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Why did the books of the Bible get organized the way they did?

Some readers are surprised to learn that the books of the Bible are not placed in chronological order. The short answer for why is that those who compiled them did not believe a chronological reading was necessary to understanding. Instead, they used other criteria, namely genre, which is a type of work that loosely adheres to a particular style for a particular function.

The Jewish people look to Moses as the greatest prophet—the early Church would probably have agreed. It is fitting then that the Old Testament begins with the five books of Moses, also known as the books of the Law. These are followed by historical books, then poetry, then major and minor prophets to make 39 books in all.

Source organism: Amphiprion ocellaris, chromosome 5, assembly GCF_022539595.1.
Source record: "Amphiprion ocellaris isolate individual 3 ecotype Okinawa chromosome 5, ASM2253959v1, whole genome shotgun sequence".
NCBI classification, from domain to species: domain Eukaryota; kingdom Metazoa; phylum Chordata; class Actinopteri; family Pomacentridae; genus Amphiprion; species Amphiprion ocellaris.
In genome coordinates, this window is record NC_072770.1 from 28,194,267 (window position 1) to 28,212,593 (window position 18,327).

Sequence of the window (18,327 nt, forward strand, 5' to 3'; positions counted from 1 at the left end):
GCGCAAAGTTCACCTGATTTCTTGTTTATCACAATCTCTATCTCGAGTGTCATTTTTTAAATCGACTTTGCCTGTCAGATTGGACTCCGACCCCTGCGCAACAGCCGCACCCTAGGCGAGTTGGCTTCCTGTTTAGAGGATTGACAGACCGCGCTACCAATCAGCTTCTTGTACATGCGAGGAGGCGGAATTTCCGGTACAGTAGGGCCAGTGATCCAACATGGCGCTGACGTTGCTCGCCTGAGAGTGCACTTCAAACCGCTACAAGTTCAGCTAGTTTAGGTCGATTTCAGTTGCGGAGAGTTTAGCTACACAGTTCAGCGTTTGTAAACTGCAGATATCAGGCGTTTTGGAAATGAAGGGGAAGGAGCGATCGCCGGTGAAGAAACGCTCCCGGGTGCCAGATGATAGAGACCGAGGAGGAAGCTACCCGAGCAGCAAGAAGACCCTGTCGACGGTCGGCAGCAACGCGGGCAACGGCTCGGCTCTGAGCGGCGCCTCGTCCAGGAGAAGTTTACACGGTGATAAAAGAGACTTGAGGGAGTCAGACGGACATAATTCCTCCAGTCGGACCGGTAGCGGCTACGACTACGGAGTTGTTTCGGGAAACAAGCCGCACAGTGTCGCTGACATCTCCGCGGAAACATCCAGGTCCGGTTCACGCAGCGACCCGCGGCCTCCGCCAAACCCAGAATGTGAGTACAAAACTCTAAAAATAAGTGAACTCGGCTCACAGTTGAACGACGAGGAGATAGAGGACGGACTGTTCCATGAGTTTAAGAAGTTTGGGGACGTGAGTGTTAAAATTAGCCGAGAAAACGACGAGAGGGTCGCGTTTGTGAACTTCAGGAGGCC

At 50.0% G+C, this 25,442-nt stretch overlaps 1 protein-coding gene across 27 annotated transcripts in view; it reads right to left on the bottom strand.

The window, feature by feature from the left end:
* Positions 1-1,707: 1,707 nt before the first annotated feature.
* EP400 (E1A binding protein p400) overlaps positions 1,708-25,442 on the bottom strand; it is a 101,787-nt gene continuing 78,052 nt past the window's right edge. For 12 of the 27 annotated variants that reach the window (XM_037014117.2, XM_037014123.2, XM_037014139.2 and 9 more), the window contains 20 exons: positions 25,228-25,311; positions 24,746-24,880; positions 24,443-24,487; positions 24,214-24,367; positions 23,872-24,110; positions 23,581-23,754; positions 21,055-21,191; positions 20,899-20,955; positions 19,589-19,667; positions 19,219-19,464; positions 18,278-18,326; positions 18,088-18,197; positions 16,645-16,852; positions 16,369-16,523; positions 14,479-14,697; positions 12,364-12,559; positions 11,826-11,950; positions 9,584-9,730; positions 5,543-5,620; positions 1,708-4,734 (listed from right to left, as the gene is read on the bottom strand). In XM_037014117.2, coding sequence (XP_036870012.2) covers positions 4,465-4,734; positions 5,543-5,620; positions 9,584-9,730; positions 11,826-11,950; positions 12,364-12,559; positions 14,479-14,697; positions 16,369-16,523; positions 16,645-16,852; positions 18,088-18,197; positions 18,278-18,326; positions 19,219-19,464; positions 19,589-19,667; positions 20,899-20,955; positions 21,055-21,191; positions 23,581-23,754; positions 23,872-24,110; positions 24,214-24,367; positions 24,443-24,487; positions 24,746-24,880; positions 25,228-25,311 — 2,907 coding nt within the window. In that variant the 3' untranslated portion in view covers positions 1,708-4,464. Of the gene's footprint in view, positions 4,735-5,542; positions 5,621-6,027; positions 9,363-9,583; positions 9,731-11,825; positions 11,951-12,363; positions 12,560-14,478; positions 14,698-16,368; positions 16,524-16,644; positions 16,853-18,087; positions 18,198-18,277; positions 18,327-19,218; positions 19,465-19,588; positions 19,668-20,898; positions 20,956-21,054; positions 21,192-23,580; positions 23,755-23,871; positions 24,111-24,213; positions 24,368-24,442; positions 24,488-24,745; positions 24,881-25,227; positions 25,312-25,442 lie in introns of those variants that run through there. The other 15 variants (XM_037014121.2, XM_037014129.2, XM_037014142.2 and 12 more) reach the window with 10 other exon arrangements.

The 27 New Testament books are ordered similarly in groupings by genre. The four gospels come first, followed by the historical book of Acts. Next, are Paul’s letters to the churches, grouped according to length, followed by personal letters, and ending with prophecy

Is the life of Christ recorded in any historical records besides the Bible?

Seven known secular historical documents refer to the existence of Jesus and His ministry.  

  1. The  Annals by First Century Roman historian Tacitus mentions Christ and his crucifixion by Pontius Pilate in book 14, chapter 44.

  2. The Babylonian Talmud, a historical collection of the post-biblical history of the Jewish people, mentions Jesus as leading the Jewish people astray. 

  3. An undoctored Arabic passage was written by the first-century historian Josephus in Agapius, “The book of the Title” refers to Jesus' ministry, crucifixion under Pontius Pilate, appearance to many after his crucifixion, and his international following. 

  4. Pliny the Younger in a letter to Emperor Trajan in 112 A.D. asked for advice on dealing with Christians who sing hymns to Christ as if to a god. 

  5. A historical letter from Syria written between 73 A.D. and the Third Century by Mara bar-Serapion, refers to the murder of “the wise king of the Jews,”  believed to be a reference to Jesus.